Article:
Tillinghast Study Says D&O Liability Premiums Skyrocket as Shareholder Claims Increase

April 28, 2003

On the heels of similar increases from the previous year, purchasers of Directors & Officers (D&O) liability insurance paid nearly 30 percent more for their D&O coverage, according to Tillinghast Towers Perrin’s 2002 Directors & Officers Liability Survey.

The sustained increase in premiums reflects continued concern over high-profile bankruptcies, corporate scandals and D&O lawsuits – particularly securities and shareholder litigation. The survey, which included 2,275 participants, is the 25th in a series of studies on D&O liability claims and insurance purchasing patterns and the only study of its type produced for the marketplace.

Claim frequency and claim severity appeared to stabilize for most types of claims, although shareholder claims severity was up significantly. Among closed claims, U.S. participants paid an average of $5.72 million, up only slightly from $5.65 million last year. However, the average indemnity paid for shareholder claims increased significantly to $23.35 million, compared with $17.18 million last year and $9.62 million two years ago.

Premiums: The Upward Trend Continues
The hard market trends seen in 2001 have spilled over into 2002, as D&O insurance purchasers faced a big jump in premium rates, with increases in the double and triple digits. Additionally, insurers implemented tougher underwriting guidelines for D&O insurance in 2002.

“In light of recent events, a dramatic surge in premiums is not really that surprising. Declining stocks on Wall Street and the unprecedented, large corporate scandals that have plagued businesses over the past year were clearly the main drivers of the rate increases,” said Mark Larsen, survey leader and Tillinghast consultant. “Until we see some improvement in the stock market and shareholders believe that good corporate governance has taken hold, we can expect to see this trend continue into 2003, and possibly beyond.”

Other key findings from the survey revealed:

Shareholders drive disclosure scrutiny: Inadequate or inaccurate disclosure, including financial reporting and claims related to stock offerings, was most frequently at issue in U.S. shareholder claims, up from 38.8% last year to 46.4% this year.

First decrease in limits in almost a decade: Even though some respondents purchased higher limits, the survey found a decrease in average D&O policy limits for the first time in eight years. This change indicates that most organizations faced tough risk management decisions when evaluating D&O coverage as a result of dramatic premium increases during the past few years.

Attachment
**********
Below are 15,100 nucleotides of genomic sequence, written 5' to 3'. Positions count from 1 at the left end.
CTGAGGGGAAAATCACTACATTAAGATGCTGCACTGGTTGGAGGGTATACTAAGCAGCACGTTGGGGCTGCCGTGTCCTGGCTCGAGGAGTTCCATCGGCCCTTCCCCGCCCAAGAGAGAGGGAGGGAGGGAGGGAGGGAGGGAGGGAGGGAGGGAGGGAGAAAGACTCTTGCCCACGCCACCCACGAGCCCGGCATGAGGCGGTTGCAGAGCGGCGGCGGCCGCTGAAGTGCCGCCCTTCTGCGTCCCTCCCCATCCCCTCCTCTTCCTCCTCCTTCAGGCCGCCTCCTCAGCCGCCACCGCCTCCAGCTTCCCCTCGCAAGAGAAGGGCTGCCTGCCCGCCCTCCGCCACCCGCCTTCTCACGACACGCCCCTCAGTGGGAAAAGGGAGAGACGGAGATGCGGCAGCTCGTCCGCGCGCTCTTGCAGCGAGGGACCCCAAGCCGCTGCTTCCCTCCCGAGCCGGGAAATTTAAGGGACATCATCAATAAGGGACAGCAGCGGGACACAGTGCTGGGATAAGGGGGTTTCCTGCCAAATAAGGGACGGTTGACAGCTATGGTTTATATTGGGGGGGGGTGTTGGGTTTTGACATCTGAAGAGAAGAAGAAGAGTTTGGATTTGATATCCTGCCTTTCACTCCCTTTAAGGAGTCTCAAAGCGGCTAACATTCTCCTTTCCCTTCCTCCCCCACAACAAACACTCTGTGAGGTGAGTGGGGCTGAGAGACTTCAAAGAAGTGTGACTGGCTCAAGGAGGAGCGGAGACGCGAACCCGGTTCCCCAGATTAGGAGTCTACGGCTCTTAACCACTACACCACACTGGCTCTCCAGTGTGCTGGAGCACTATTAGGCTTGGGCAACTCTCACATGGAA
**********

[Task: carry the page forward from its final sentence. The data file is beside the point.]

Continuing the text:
Discrimination ranked #1 issue: Discrimination in employment was the most frequently cited D&O issue among U.S. participants, accounting for 43 percent of employee claims, which is down slightly from last year (46.1 percent), and 27.1 percent of overall claims.

Insurance Coverage: Taking a Closer Look
Among both U.S. and Canadian participants in the survey, the purchase of D&O insurance was common, with 97% and 90% of businesses respectively, having secured coverage. The average amount of coverage carried by U.S. participants was $18.9 million in total limits, which was down slightly from last year ($20.1 million). Survey participants that opted not to carry coverage reported seeing a lack of need for coverage and the high cost, as the primary reasons for not purchasing.

“Current market conditions indicate that purchasers should take a longer-term view of D&O coverage,” said Jim Swanke, leader of Tillinghast’s Self-Insured Organizations practice. “Purchasers should be mindful of the financial strength and reputation of all D&O insurers in their programs and diligently evaluate the amount of coverage limits they purchase.”

Claims: A Leveling Off
The 2002 survey suggests a leveling off of claim frequency and stabilization in claim severity as indicated by the average payments and legal costs in 2002. The U.S. indemnity payment for closed claims averaged $5.72 million, up from $5.65 million last year and the average legal costs in the U.S. were down from $0.54 million in 2001 to $0.52 million in 2002.

Private firms with fewer than 500 shareholders were less than half as likely to experience a D&O claim as their publicly traded counterparts. Companies with a history of M&A or divestiture activity were more than twice as likely to experience a claim against their directors and officers.

“In response to rising D&O claims, Tillinghast expects the insurance industry will maintain tougher standards for underwriting, even for firms that are actually considered good risks. Insurers have and will continue to be increasingly selective as to which risks qualify for full coverage,” noted Eric Speer, Tillinghast Region Manager for the Americas.

The 2,275 companies surveyed were comprised of 2,187 from the U.S. and 88 in Canada, in 15 business classes across all major industry groups. The median asset size of U.S. respondents was $30 million and that of the Canadians was $1 billion (Canadian dollars). Fourteen percent of U.S. respondents and Canadian respondents were non-profits and governmental organizations; 51% of the U.S. companies were publicly traded corporations versus 83% of the Canadian participants. Thirty-nine percent of U.S. respondents experienced a merger, acquisition or divestiture during the past five years, while 78 percent of the Canadian companies experienced such restructuring.

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